Teaching Children How To Cook

Homeschooling is all about life, not just the academics.  So part of our children’s education need to be “life skills”.  Cooking is a great life skill to teach your children – both boys and girls.  Because children usually love to cook, cooking with them – although messy at times – can be a lot of fun.  Use cooking time with your children to:

  • Spend time with your children, talking AND listening to them
  • Make memories; decorate gingerbread houses at Christmas, grill outdoors with dad in the summer, decorate Christmas cookes and taking them to the neighbors, teach them all about hospitality
  • Reinforce learning; when cooking, children read, practice math, and learn basic chemisty and physics
  • Pass along your family history and heritage; all families have recipes that have been passed down through generations – these often come with stories of family members and loved ones that have passed on
  • Teach your children a life skill they will need to be successful adults; if you’re children – boys and girls – know how to cook, they will be able to feed themselves and their families in the future

Some of the cooking skills that are valuable for your children to learn are:

  • Kitchen and food safety
  • Cleanliness
  • How to choose ingredients
  • How to use utensils, knives and equipment
  • How to measure liquid and dry ingredients accurately
  • Cooking techniques
  • Nutrition
  • Meal planning
  • Menu planning
  • How to shop for food
  • How to budget for food and stay within the budget
  • Proper table setting and serving
  • Good table manners

Establish safety rules

Make sure you establish firm safety rules for cooking and enforce them.  Children shouldn’t use the stove or electric appliances until they are tall enough to reach them safely. Sharp kitchen knives should not be used until your child has developed their fine motor skills to use them safely.  This usually is around 10 years of age.  Make sure your child understands these rules, why they are important, and that they are willing to obey them without question.

Adult supervision

Adult supervision is absolutely necessary teaching your child a new kitchen skill.  Eventually, your child will become more proficient in their cooking skills and you will be able to start checking on them periodically to see how they are doing.  As they grow older and learn more skills, your child will be able to plan and cook a complete meal from start to finish.

Age Appropriate Cooking Skills

It’s great to let your children begin helping in the kitchen at a very young age. Infants and crawling babies always like to be where mom is, but the kitchen might be a little too dangerous.  Set them out of the way and give them plastic bowls, wooden spoons, and maybe a pan or two so that your little ones can play happily while pretending to cook with you.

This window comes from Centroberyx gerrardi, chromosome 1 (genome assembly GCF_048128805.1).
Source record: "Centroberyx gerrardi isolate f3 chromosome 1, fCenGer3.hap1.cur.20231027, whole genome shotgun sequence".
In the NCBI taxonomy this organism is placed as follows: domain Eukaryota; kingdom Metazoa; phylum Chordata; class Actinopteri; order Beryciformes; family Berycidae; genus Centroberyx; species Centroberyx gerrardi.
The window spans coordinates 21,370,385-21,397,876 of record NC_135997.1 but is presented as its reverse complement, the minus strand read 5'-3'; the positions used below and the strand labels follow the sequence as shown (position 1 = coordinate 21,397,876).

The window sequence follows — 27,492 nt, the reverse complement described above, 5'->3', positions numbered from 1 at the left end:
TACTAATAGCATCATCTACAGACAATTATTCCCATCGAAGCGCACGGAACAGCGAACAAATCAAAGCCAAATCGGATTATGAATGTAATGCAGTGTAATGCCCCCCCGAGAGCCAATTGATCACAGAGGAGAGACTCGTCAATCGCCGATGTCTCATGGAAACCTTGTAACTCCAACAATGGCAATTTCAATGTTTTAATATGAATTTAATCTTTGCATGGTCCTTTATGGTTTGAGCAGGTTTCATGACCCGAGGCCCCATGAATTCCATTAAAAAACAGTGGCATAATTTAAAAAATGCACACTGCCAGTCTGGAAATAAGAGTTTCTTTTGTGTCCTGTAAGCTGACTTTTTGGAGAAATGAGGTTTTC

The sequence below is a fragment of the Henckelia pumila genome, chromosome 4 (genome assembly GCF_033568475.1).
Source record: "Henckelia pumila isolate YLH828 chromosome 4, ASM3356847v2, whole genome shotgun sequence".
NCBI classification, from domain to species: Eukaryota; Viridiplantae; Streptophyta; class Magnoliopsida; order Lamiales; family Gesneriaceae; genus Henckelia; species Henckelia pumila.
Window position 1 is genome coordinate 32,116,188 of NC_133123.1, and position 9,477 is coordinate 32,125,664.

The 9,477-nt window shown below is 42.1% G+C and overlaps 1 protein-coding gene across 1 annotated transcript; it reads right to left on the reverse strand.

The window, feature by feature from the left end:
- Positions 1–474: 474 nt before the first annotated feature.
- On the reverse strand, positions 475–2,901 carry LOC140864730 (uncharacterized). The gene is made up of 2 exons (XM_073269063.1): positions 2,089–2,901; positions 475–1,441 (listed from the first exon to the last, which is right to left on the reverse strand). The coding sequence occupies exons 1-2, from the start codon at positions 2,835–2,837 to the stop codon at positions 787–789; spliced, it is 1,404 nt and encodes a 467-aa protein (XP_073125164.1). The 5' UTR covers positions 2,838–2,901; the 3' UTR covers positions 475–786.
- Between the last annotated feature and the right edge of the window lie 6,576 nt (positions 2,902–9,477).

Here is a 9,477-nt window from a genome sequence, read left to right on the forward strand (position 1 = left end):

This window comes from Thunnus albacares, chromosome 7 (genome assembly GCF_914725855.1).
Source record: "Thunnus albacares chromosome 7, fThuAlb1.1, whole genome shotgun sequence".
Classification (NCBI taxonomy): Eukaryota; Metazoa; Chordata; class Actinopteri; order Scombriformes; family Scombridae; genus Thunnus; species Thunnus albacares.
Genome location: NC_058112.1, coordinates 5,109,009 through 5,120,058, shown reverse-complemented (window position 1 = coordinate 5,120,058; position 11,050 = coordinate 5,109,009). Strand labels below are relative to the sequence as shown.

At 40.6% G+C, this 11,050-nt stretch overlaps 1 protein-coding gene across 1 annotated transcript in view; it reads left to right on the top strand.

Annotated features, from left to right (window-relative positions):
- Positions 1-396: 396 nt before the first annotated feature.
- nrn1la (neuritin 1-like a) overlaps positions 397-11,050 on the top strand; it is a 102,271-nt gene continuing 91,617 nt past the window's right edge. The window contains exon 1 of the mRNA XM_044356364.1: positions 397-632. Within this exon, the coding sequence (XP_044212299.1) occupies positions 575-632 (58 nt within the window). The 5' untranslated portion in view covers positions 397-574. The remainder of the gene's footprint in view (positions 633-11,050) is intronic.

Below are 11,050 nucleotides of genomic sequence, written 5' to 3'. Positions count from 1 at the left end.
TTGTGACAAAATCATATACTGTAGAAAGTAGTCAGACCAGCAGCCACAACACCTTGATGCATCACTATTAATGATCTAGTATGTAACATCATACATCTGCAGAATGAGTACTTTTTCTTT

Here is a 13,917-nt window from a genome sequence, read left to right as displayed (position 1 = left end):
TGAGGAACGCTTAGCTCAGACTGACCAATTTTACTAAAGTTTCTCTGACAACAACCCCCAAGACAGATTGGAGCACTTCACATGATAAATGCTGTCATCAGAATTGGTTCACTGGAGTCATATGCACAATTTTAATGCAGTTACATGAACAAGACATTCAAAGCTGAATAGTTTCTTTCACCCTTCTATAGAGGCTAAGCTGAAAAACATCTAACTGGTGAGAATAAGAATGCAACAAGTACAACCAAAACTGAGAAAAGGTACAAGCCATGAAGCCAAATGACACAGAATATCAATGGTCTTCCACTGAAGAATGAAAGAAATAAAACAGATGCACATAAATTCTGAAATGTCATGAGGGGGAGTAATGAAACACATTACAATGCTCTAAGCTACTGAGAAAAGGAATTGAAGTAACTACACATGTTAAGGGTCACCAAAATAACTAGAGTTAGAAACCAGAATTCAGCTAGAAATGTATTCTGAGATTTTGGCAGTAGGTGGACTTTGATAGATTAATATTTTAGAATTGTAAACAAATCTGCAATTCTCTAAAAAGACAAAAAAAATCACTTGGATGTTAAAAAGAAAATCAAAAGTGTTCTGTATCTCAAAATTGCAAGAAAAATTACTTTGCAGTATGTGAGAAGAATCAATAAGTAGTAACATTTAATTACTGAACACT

At two or three, let your budding chef stand on a chair or stool next to you and have fun pouring  ingredients that you’ve measured into a bowl. They can also help clear the table after dinner by removing placemats, napkins, and trash.

By four or five years of age, your child should be able to:

  • spread peanut butter on bread with a butter knife
  • tear up lettuce for a salad (make sure you instruct them on the proper size piece)
  • mash soft fruit
  • wash fruits and vegetables
  • stir things together (unless they are hot)

They can also learn to set the table and can begin to learn basic table manners.

Children between the ages of 6 and 10 should be able to:

  • use the whisk, can opener and hand egg beater
  • measure ingredients and mix them in the right order

A child-friendly cook book with recipes that can be made with minimal supervision would be a good thing to have on hand at this stage.

By age 10 or so, children can usually begin to use the stove, knives and mixer with supervision. Have your child learn to prepare a simple recipe for dinner.  This is a great time to start baking – cakes and cookies are always a favorite to eat at this age.  Teach your child to set the table properly, including crystal and extra forks.

Let your young teens plan a party.  Help them plan the menu, shop and prepare the food for the party.  Also, teach them to prepare a simple, easy meal such as spaghetti or taco salad.  Give them additional instruction on nutrition and food safety.  And now is definitely the time to make sure they clean up the kitchen when they are done cooking.

And finally, when your teens are older, they should learn all about budgeting, menu planning and shopping.  Soon, they will be on their own, using the cooking skills you’ve taught them for the rest of their lives.

Teaching children how to cook can be a lot of fun and very rewarding. First of all, your child will acquire essential life skills. Secondly, you might be pleasantly surprised when your teenager makes you a birthday cake all by themselves.  And what a joy it is when your children show up for Thanksgiving dinner with a favorite family recipe.  And then again, maybe your daughter will call for a favorite family cookie recipe because she wants to make them with her kids too.

Kelly Ling is a work-at-home, homeschooling mother of five. She has mentored many homeschooling and work-at-home moms over the past eighteen years. Kelly also owes a home-based web design business. When not doing web design, she is constantly updating some of her homeschooling/work-at-home websites – Homeschool Top Sites, ChristianWAHM.com, WAHM Contests, and others.

avatar Kelly Ling (11 Posts)

Kelly Ling is a work-at-home, homeschooling mother of five. She has mentored many homeschooling and work-at-home moms over the past fifteen years. Kelly owes a home-based web design business and also helps her husband run the family's mobile DJ service.

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